NSW gas demand could halve in decade
GAS demand in NSW could halve within a decade despite mining industry claims the state is about to topple over a "gas cliff", University of Melbourne researchers have found.
The Australia Institute-commissioned report, Dash from Gas, also states NSW households and businesses would have to pay the bill if unnecessary gas infrastructure was built on the basis of inflated gas demand projections.
Report co-author Tim Forcey called the effect an industry "death spiral" in which demand falls, customers disconnect and those still hooked to the grid pay exorbitant amounts to pick up the enduring operation and maintenance costs.
"The future of the gas grid in NSW needs to be addressed," Mr Forcey said.
"Electrical appliances for space heating, cooking and hot water can provide the same services as gas, and are more efficient, cleaner, and more economic.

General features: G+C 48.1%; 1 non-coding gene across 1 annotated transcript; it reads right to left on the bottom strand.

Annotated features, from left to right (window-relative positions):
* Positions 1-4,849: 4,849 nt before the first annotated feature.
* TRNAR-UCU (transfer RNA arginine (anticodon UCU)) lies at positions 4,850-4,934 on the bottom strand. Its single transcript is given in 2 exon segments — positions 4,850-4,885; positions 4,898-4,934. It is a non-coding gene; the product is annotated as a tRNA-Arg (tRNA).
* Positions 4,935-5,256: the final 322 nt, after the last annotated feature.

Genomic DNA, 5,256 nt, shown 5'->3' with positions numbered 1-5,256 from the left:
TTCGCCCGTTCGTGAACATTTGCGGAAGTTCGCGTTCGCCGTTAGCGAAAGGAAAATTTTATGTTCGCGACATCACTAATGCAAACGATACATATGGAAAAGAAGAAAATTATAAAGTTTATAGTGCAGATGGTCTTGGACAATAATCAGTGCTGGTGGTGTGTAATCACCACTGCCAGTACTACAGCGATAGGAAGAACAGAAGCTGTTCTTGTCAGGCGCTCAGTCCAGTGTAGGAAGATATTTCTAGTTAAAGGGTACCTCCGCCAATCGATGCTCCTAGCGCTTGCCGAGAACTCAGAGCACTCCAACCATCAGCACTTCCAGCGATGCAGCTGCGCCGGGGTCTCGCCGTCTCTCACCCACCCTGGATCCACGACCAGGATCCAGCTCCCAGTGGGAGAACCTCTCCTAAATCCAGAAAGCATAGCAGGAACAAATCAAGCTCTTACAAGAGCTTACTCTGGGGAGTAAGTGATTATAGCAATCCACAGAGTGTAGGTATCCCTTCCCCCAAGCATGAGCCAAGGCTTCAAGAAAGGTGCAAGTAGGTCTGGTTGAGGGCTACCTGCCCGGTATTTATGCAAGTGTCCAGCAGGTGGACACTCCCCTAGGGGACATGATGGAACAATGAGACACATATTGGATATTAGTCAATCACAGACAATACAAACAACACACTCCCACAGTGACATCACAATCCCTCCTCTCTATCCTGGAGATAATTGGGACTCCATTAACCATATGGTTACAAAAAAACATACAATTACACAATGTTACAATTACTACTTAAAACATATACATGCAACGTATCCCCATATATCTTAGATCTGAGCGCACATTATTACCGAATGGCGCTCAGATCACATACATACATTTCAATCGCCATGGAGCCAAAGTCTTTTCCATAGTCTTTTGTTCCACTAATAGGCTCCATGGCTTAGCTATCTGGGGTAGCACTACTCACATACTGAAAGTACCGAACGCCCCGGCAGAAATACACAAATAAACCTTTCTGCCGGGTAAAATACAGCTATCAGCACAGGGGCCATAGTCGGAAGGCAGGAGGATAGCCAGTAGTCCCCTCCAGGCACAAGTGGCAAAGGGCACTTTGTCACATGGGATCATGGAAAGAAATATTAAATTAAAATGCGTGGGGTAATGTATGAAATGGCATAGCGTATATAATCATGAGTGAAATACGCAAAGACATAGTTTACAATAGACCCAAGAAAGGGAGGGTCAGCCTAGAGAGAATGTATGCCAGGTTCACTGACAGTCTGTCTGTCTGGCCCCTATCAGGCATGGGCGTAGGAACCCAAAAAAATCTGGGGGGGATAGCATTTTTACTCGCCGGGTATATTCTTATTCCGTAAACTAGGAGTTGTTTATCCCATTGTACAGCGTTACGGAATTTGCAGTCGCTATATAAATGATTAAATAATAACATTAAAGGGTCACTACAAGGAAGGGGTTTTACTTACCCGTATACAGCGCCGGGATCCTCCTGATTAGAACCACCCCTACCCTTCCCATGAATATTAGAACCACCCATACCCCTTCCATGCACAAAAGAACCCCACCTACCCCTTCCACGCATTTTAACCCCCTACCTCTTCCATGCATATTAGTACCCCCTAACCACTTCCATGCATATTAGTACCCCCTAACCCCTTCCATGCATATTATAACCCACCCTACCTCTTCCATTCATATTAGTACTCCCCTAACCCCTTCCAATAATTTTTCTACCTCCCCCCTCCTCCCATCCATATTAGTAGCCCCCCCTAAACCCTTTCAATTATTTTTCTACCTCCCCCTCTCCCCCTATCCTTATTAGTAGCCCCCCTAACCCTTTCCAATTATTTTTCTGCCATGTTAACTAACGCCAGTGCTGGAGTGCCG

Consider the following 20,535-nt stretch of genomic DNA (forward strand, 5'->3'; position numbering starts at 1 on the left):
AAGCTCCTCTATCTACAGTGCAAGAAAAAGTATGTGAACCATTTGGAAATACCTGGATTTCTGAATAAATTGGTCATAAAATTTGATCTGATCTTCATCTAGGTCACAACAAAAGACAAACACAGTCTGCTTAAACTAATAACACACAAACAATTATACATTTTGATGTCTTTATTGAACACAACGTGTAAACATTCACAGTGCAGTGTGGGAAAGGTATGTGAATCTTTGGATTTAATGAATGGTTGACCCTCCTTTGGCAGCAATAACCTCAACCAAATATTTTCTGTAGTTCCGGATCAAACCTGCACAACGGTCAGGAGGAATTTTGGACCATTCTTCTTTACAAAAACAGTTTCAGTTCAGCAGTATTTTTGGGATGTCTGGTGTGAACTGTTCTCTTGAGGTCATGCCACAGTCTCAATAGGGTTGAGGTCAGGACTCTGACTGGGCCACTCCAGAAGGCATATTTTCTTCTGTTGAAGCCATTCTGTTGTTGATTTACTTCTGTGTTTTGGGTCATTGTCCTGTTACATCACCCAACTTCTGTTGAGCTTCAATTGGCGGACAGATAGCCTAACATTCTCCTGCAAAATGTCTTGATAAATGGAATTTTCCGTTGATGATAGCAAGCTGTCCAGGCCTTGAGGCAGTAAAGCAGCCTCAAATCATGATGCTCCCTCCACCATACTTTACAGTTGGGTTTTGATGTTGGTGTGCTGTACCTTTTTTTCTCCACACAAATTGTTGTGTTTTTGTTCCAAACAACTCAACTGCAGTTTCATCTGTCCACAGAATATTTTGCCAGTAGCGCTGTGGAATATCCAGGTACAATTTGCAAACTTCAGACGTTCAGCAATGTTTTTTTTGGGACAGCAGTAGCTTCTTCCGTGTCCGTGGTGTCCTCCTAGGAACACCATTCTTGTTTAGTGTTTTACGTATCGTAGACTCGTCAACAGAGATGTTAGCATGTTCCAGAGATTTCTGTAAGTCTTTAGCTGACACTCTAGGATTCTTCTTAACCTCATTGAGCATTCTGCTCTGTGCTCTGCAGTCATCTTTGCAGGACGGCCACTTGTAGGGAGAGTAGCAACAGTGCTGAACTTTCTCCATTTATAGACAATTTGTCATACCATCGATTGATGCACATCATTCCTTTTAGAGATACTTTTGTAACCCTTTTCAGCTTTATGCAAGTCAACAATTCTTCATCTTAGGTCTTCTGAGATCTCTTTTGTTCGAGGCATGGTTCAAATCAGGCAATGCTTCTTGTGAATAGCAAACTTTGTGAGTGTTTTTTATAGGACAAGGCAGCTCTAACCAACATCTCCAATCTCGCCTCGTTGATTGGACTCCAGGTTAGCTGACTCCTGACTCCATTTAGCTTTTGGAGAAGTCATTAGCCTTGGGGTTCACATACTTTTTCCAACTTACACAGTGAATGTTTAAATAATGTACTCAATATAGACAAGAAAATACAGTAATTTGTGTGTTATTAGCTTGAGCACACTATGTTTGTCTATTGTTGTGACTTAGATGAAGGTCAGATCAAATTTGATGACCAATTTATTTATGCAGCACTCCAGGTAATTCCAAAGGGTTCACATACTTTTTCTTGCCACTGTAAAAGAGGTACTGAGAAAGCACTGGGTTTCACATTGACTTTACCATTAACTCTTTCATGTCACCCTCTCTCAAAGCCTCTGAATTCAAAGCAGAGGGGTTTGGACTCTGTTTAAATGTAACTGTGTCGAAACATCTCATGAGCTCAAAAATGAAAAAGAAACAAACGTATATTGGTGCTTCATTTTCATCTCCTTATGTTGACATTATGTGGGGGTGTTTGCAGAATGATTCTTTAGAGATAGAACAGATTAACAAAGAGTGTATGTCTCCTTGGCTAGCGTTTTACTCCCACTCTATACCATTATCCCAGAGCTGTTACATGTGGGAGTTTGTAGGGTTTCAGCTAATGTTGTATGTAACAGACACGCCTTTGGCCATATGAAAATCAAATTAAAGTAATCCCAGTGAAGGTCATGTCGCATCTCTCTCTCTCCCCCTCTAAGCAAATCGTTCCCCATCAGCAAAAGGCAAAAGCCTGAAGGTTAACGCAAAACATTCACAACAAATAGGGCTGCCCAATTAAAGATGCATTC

"So whether we can afford having two grids - a gas grid and an electricity grid - needs to be looked at."
The report recommended the removal of subsidies which encourage uneconomic use of gas and expansion of the gas grid, and only maintaining the grid where necessary.
The Australia Institute senior economist Matt Grudnoff said there was no gas shortage in NSW, only a price shock.
"As (the Independent Pricing and Regulatory Tribunal) has confirmed, the gas price rises have been locked in by LNG exports," he said.
"No amount of gas mining in NSW will change that.
"The solution is for the NSW government to assist households and businesses to reduce their exposure to gas, by helping the shift to cleaner, cheaper and more efficient electrical alternatives."